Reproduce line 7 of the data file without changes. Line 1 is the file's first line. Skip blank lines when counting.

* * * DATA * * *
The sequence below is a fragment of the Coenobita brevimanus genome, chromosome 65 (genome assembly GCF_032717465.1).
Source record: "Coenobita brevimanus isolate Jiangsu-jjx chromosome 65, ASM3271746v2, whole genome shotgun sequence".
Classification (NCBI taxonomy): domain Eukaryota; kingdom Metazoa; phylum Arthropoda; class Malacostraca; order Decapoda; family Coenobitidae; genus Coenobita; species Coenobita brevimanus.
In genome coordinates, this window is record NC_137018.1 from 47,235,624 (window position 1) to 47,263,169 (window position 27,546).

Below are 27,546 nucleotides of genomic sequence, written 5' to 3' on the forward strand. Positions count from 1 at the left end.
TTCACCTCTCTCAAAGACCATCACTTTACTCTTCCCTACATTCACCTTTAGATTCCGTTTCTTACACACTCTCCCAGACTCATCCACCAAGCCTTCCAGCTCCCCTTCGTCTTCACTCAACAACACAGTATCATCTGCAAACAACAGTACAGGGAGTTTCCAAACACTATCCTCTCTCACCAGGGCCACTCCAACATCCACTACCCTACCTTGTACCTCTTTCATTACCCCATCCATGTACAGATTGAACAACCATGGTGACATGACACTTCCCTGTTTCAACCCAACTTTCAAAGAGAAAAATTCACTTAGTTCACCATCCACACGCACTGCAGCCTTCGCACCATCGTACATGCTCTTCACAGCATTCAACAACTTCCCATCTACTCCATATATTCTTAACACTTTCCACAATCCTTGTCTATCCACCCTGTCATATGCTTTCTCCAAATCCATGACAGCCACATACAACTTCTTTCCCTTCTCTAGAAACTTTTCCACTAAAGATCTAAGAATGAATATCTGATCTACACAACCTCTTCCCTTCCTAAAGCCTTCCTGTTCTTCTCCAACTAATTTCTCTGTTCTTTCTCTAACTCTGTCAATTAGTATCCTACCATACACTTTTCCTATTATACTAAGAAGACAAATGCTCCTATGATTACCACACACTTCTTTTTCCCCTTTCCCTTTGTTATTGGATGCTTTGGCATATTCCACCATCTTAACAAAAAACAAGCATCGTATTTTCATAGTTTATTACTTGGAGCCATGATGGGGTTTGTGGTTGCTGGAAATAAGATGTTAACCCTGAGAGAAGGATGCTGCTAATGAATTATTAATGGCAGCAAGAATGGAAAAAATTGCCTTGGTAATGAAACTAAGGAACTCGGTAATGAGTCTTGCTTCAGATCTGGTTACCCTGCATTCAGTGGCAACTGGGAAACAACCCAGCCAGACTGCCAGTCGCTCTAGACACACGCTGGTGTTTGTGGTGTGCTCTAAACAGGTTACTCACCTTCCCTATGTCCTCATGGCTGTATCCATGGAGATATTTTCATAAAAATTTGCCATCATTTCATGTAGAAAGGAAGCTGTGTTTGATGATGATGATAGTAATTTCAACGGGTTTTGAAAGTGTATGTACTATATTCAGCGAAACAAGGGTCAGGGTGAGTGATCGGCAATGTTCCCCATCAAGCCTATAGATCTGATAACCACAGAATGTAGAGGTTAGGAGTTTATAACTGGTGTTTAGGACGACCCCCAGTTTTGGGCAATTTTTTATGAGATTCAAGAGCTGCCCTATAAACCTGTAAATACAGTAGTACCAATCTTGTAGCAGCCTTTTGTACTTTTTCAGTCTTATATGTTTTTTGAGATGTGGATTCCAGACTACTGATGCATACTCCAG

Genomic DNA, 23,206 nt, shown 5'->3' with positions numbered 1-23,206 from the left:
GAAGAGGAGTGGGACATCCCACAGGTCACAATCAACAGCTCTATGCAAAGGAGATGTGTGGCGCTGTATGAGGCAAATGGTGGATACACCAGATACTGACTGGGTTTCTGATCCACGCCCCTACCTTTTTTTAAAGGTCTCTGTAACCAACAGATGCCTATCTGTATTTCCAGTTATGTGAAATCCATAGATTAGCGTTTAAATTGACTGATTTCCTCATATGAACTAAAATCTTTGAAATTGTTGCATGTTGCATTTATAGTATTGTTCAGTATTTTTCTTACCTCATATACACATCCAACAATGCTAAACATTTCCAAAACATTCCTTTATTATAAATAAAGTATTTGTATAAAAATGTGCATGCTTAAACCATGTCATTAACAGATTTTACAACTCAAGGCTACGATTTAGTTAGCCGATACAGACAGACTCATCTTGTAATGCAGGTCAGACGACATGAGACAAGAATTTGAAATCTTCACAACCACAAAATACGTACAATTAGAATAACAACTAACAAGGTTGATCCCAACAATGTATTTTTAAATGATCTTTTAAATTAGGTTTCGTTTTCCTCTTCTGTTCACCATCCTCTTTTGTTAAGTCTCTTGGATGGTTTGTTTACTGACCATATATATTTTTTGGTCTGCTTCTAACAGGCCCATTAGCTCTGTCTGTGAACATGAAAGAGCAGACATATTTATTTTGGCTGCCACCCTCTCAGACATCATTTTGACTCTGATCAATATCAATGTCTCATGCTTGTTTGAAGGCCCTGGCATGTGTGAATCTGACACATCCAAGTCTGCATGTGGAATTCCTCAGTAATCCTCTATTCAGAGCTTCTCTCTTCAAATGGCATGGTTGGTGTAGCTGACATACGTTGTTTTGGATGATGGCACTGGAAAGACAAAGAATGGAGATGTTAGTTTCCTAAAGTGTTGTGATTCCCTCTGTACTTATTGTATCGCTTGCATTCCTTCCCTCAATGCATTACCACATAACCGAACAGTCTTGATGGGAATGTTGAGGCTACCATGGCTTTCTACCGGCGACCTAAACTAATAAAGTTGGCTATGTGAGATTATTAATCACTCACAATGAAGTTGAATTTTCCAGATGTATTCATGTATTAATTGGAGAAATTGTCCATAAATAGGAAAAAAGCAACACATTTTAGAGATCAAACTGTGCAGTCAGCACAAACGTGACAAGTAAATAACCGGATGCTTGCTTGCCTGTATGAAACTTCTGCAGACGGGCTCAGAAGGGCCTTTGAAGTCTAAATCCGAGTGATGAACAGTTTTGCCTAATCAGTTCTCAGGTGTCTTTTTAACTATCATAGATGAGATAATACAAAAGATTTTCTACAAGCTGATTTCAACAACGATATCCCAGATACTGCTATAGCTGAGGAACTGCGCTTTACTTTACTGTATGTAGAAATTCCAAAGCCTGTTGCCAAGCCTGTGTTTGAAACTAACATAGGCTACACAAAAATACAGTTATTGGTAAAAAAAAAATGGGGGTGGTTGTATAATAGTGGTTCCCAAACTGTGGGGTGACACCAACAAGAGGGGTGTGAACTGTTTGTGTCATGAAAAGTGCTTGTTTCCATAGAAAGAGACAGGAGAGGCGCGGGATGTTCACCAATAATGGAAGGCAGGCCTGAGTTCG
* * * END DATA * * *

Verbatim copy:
Genomic DNA, 23,206 nt, shown 5'->3' with positions numbered 1-23,206 from the left: